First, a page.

How to incorporate STEM-learning into your summer fun:

  • Read. Reading is a great way for kids to keep their minds active over summer. Teachers can offer summer reading lists for age-appropriate suggestions or parents can bring their kids to their local library. Often, local libraries will offer summer reading programs for kids and will use prizes to keep kids engaged. Another option is to get your kid a magazine subscription, to give them new content to look forward to throughout the summer. Check out this great STEM-related magazine, Smore, targeted towards girls ages 7 and up. This magazine is a great option for young girls interested in STEM, providing them with encouragement, role models, and even a pull-out poster in each issue.

 

  • Play. When thinking about buying toys for your kid this summer, try to select STEM-related ones that will keep your kid’s brain stimulated for hours. One awesome toy to check out is the award-winning littleBits Droid Inventor Kit -- perfect for Star Wars fans. Kids can create their own Droid and bring it to life through easy block-based coding. By using the Droid inventor app, kids can control their droid, give it new abilities, and take it on over 22 missions. Kids can continue to invent with this toy all summer long.

 

  • Attend a camp. Summer camps are the perfect way to get your kid excited about STEM and immerse them into a fun learning environment. TryEngineering offers two-week engineering camps for 8th to 12th graders at colleges and universities across the United States throughout July. This is a perfect way for students to learn more about engineering, get hands-on experience, meet new friends with similar interests, and become inspired by professional engineers.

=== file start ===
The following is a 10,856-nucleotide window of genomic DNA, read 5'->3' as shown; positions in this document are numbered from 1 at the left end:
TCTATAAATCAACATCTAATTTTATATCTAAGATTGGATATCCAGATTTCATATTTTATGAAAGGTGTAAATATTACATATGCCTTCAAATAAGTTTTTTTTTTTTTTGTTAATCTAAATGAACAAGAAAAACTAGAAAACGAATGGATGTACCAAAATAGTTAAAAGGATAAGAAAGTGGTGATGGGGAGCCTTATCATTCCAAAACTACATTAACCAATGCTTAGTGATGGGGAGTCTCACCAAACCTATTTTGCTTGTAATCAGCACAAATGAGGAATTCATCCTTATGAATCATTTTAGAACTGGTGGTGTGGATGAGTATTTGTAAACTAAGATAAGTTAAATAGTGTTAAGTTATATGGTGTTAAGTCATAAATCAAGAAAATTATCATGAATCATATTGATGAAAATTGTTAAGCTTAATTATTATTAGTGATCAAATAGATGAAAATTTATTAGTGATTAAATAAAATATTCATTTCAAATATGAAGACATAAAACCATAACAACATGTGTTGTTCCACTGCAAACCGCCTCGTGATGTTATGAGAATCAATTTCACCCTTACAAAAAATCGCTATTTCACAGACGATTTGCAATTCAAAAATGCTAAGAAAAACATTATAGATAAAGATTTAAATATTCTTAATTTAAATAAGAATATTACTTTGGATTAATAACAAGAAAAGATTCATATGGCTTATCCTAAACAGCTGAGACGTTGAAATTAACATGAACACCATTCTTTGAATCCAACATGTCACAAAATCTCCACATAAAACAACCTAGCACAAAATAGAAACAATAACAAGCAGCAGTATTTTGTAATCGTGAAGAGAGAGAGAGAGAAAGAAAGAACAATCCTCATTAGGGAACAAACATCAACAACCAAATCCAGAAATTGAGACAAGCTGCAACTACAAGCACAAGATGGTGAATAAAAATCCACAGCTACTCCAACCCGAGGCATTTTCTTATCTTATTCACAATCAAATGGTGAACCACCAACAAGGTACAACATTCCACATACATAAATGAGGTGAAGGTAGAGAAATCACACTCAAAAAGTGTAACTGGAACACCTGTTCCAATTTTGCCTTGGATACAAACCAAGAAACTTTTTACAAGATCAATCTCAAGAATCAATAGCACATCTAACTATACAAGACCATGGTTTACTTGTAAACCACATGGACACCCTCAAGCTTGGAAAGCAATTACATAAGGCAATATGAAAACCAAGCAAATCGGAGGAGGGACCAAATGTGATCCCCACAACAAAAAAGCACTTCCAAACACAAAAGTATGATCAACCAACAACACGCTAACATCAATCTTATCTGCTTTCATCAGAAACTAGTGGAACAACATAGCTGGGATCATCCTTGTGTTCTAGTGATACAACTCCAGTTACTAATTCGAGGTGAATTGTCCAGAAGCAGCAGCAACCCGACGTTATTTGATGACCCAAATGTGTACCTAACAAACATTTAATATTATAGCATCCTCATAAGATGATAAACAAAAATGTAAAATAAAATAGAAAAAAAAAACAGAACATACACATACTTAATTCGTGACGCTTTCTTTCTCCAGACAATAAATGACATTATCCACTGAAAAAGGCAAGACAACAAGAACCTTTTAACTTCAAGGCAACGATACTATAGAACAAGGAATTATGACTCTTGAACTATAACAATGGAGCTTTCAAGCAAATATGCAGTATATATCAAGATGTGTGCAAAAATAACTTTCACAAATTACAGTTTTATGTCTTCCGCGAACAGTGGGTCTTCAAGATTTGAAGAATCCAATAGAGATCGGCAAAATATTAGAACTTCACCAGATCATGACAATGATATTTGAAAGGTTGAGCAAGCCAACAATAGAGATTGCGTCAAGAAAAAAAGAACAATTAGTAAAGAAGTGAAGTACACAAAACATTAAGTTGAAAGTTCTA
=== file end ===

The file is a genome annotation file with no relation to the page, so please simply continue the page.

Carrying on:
Check out these ideas and share your own STEM-related summer fun ideas with us on Twitter or Facebook.

Figure 1. Assembled 3D model of Abraham Lincoln, made from laser-cut taskboard. Source: Epilog Laser
May 30, 2018 | Sponsored

Jennifer Bosavage

Schools across the country are faced with integrating STEM (science, technology, engineering and math) into their curriculum. That can be a daunting task. For teachers committed to hands-on, experiential learning, introducing a laser cutter into the classroom can make STEM lessons fun and much more accessible than learning from textbooks alone. Laser cutters and engravers bring lessons alive; educators know that when students make connections between the concepts in the classroom and concepts in the real world, more parts of their brains are activated and the knowledge gained through hands-on activity more easily transfers to long-term memory.

Laser cutters are investments for schools. To take full advantage of the machinery it is practical to keep costs down per project so more projects can be accommodated. The following are three budget-savvy projects that can easily be adapted to fit into a middle school curriculum.

Biology

Using felt cut-outs of organs, students learn about human anatomy. Felt squares are inexpensive and come in a variety of colors. Students create the pattern of each organ and cut them using the laser cutting machine. Each organ is cut from a different color of felt so they can be identified more readily, but students may also want to label them. The organs can then be placed on a felt board on which students have drawn the outline of a body. The felt pieces adhere easily to the felt board; however, they could be attached more securely by simply adding hook-and-loop fasteners to the body and organs.

Physics